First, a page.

Have you been keeping up with PRIM&R in the news? Here are some recent articles written or contributed to by PRIM&R’s executive director, Elisa A. Hurley, PhD, regarding lab animal oversight and the revised Common Rule.
In April, Dr. Hurley published this op-ed after the NIH began accepting public comment on revising laboratory animal research policies and regulations in accordance with the 21st Century Cures Act. The piece offers four suggestions for reducing administrative burden, while ensuring that lab animals are protected.
The time is right for thoughtful reform. We urge federal decision-makers and the research community not to let legitimate and important concerns about administrative burdens obscure the crucial role that regulations can play in promoting the ethical and humane use of lab research animals. Read more
Dr. Hurley and PRIM&R board members Claire Hankenson, DVM, MS, DACLAM and David H. Strauss, MD published a second op-ed in response to the NIH’s call for input on the revision of laboratory animal research policies.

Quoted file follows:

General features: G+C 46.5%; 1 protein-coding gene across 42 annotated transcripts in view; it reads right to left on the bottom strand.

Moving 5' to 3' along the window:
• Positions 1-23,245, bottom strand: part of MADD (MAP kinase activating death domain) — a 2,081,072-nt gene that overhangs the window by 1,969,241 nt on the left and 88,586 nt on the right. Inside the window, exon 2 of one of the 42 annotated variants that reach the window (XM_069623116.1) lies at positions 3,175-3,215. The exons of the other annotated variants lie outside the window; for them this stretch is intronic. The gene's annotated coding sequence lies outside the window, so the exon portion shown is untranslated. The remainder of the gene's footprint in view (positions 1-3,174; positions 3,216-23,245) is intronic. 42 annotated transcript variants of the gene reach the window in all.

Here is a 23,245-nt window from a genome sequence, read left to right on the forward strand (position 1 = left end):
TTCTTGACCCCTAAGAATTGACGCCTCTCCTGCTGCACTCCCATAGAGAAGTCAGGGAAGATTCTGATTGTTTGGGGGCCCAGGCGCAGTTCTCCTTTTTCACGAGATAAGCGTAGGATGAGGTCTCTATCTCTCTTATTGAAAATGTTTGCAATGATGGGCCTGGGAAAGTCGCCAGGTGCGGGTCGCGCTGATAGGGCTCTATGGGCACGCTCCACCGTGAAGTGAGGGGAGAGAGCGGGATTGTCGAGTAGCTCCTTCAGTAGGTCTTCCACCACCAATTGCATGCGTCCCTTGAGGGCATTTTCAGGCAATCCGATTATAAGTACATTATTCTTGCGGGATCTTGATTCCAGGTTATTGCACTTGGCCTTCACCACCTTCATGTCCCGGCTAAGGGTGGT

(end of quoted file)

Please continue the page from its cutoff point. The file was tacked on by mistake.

We believe it is imperative for policymakers to use this opportunity to strengthen and streamline the oversight of animals in research and enhance the quality of the science that relies on animal subjects.
But, at this moment in time marked by enthusiasm for de-regulation, we also must ensure that the principles at the foundation of ethical animal research are not eroded. We must also guarantee continued funding for national and institution-based oversight structures that promote the humane treatment of laboratory animals. Read more
In July, PRIM&R’s executive director provided insight about the first draft guidance about the revised Common Rule set to be released by the Health and Human Services Office for Human Research Protections. Heather H. Pierce, JD, MPH, the chair of PRIM&R’s Board of Directors, also provided comment. For more from Dr. Hurley on the draft guidance related to these “burden-reducing provisions,” see this post on Ampersand.
“The community is clamoring for some more clarity,” Hurley said. “But if the whole intent of this is in part to reduce burden, to be overly prescriptive about the way that you would fulfill these various requirements will be just as burdensome.” Read more